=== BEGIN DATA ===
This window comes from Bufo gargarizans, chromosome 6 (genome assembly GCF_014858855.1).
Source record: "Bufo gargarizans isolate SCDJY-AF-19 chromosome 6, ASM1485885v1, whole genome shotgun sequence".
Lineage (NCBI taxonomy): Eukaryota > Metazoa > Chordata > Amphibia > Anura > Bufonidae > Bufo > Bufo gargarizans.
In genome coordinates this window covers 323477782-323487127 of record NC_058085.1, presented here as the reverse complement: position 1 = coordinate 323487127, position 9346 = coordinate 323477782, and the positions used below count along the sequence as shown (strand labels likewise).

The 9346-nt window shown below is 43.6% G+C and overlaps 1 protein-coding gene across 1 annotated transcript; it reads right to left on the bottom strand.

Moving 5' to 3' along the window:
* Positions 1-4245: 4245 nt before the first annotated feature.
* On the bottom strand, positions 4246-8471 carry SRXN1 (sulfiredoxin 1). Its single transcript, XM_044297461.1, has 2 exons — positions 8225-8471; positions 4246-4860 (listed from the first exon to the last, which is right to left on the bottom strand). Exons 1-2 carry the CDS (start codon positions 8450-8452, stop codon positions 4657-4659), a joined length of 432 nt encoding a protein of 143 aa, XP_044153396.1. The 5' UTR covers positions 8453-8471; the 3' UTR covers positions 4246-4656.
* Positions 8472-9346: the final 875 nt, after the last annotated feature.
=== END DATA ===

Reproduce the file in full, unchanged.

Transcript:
This window comes from Bufo gargarizans, chromosome 6 (genome assembly GCF_014858855.1).
Source record: "Bufo gargarizans isolate SCDJY-AF-19 chromosome 6, ASM1485885v1, whole genome shotgun sequence".
Lineage (NCBI taxonomy): Eukaryota > Metazoa > Chordata > Amphibia > Anura > Bufonidae > Bufo > Bufo gargarizans.
In genome coordinates this window covers 323477782-323487127 of record NC_058085.1, presented here as the reverse complement: position 1 = coordinate 323487127, position 9346 = coordinate 323477782, and the positions used below count along the sequence as shown (strand labels likewise).

The 9346-nt window shown below is 43.6% G+C and overlaps 1 protein-coding gene across 1 annotated transcript; it reads right to left on the bottom strand.

Moving 5' to 3' along the window:
* Positions 1-4245: 4245 nt before the first annotated feature.
* On the bottom strand, positions 4246-8471 carry SRXN1 (sulfiredoxin 1). Its single transcript, XM_044297461.1, has 2 exons — positions 8225-8471; positions 4246-4860 (listed from the first exon to the last, which is right to left on the bottom strand). Exons 1-2 carry the CDS (start codon positions 8450-8452, stop codon positions 4657-4659), a joined length of 432 nt encoding a protein of 143 aa, XP_044153396.1. The 5' UTR covers positions 8453-8471; the 3' UTR covers positions 4246-4656.
* Positions 8472-9346: the final 875 nt, after the last annotated feature.